It's also why I struggle to like the movie It's a Wonderful Life. I mean, I want to like the message, but I can't help but feel it's trying to justify living in scheduled based time. For example, Luke doesn't tell Obi-Wan: "I need to stay and run the farm because people are depending on the crops we produce." That probably would have been the responsible thing. Didn't the hobbit's have responsibilities in the Shire as well?

So if mission based time is correlated with passion. It seems that schedule based time is correlated with unwanted responsibility. (Correlation doesn't mean all the time, just a tendency to appear at the same time more often than not)

It's a tension I struggle with. Personally, I crave to set up my life to be in mission based time, but find a majority of my day to be schedule based time instead.

In Real Life

Stepping out of movies, we see examples of this in real life as well. Business owners tend to live in mission based time. Employees tend to live in schedule based time. High performers, besides being singularly focused tend to live in mission based time: Two great examples are Yo Yo Ma & Stephen King. Here's a snippet from King's Wikipedia page:
He [King] sets out each day with a quota of 2000 words and will not stop writing until it is met... When asked why he writes, King responds: "The answer to that is fairly simple—there was nothing else I was made to do. I was made to write stories and I love to write stories. That's why I do it. I really can't imagine doing anything else and I can't imagine not doing what I do." He is also often asked why he writes such terrifying stories and he answers with another question: "Why do you assume I have a choice?"
Boom.

Image: bensbargains.com
Even Jesus lived in mission based time during his 3 years of ministry. I get that the gospels don't cover every moment and thought (could you image if Instagram, Twitter & YouTube existed?). But it was clear that Jesus had a mission: the cross. He was so passionate about his mission of renewing our relationship with God he avoided "responsible" things like political/civic involvement, a job, and raising a family. Here's a great example in Luke 2:
Now his [Jesus'] parents went to Jerusalem every year at the Feast of the Passover... And when the feast was ended, as they were returning, the boy Jesus stayed behind in Jerusalem. His parents did not know it, but supposing him to be in the group they went a day's journey, but then they began to search for him among their relatives and acquaintances, and when they did not find him, they returned to Jerusalem, searching for him. After three days they found him in the temple, sitting among the teachers, listening to them and asking them questions... And his mother said to him, "Son, why have you treated us so? Behold, your father and I have been searching for you in great distress." And he said to them, "Why were you looking for me? Did you not know that I must be in my Father's house?"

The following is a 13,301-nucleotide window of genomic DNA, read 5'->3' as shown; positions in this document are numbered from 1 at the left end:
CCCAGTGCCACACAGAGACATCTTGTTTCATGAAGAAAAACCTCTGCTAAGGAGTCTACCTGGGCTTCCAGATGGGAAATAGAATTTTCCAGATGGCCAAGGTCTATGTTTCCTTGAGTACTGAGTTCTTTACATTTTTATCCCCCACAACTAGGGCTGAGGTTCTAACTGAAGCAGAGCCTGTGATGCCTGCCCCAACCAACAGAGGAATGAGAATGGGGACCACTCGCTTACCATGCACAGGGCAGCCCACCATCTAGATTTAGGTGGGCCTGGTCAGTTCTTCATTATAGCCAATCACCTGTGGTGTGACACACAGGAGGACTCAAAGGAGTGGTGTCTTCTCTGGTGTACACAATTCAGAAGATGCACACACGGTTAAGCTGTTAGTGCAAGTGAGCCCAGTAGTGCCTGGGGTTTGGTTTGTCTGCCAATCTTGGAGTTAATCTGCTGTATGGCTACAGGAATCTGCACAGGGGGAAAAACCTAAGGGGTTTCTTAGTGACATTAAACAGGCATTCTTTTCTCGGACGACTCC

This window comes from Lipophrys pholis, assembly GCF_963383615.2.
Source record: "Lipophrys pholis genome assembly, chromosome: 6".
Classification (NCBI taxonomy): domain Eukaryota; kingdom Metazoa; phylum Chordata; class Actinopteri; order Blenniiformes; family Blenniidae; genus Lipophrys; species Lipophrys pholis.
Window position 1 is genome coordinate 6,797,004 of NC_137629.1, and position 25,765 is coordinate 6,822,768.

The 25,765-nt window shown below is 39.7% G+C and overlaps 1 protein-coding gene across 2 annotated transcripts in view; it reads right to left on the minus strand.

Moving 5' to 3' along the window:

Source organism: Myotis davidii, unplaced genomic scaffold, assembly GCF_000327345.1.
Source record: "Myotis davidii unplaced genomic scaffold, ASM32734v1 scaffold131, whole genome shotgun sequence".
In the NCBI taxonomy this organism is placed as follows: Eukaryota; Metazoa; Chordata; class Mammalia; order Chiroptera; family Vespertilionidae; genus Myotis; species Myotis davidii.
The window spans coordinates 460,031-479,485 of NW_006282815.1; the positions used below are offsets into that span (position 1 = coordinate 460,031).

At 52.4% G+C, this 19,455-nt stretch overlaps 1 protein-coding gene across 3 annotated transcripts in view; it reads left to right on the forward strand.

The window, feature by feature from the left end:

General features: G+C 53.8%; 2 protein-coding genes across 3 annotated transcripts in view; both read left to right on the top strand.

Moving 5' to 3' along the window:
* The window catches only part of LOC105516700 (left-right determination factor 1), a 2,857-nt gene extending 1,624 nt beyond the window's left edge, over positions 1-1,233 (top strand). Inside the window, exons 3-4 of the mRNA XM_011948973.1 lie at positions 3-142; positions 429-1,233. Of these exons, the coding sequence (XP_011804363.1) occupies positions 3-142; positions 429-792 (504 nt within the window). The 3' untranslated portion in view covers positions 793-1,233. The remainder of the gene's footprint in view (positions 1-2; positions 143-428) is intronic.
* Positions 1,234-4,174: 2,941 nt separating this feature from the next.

How awesome is that? Even as a 12 year old he lived in mission based time.

So What?

I wish I had a brilliant call to action for this observation, but I don't. My guess is that I'm not the only one who picks up this narrative and subconsciously wants it as well. It is the first phase of the popular hero's journey after all.

My questions are: How do I live more in mission based time? Do I need to run a business full time? Do I need to become a high performer in a single area? Do I need a passion so intense it seems as if I don't have any choice? What if I don't? How do you balance all of this with current responsibilities? Is it OK to be George Bailey?

On the surface, it seems like the "right" answer is more nuanced than my question suggest. But is it? The examples of Ma, King, Jesus, and many others, suggests nuance is not needed.

Perhaps a good start is to stop watching movies about mission based time stories and start working on something I'm passionate about. Though, the trailers for the new Beauty & The Beast does look good ("There must be something more to this provincial life" - right?).

Friday, January 20, 2017

Smart Home Adventures: Amazon Echo (And Alexa)


For Christmas my parents gave me an Amazon Echo. It's pretty cool and we've been using it for a while. Since it's a voice activated system, I thought I'd record a video of my review. It's 10 minutes long, and that was to give you a good flavor for the types of things it does. The game of 20 questions is particularly interesting. Enjoy!

Tuesday, January 10, 2017

2017 Goals: The Maker Year


This might sound weird, but I've been looking forward to 2017 starting for a while. It's mostly because there's a handful of things I want to make and I didn't want to start them until the year started so I could have them as goals.

That's weird, right? Why wait to do something I want to do?

Well here we are and it's time to kick things off officially.

(While writing this Elinor figured out how to open her room's door all by herself... it's going to be an amazing year)

Given all the things I want to make, the theme for this year is "Maker".



1) Get Sore 4 Times Each Week
My first two goals are around health. I signed up for a Tough Mudder with my brother in June and I'd really like to be in shape for it. It's a half marathon plus an obstacle course, so I need to do more than run. According to various sources, you don't need to have 2-hour weight lifting sessions to get 80% of the benefits of lifting. Instead, you can spend a short amount of intense time. The trick is to take your muscles to failure. When you do that, they tear a little bit and then rebuild. How do you know if you went to failure? Your sore the next day or two. So that's my goal.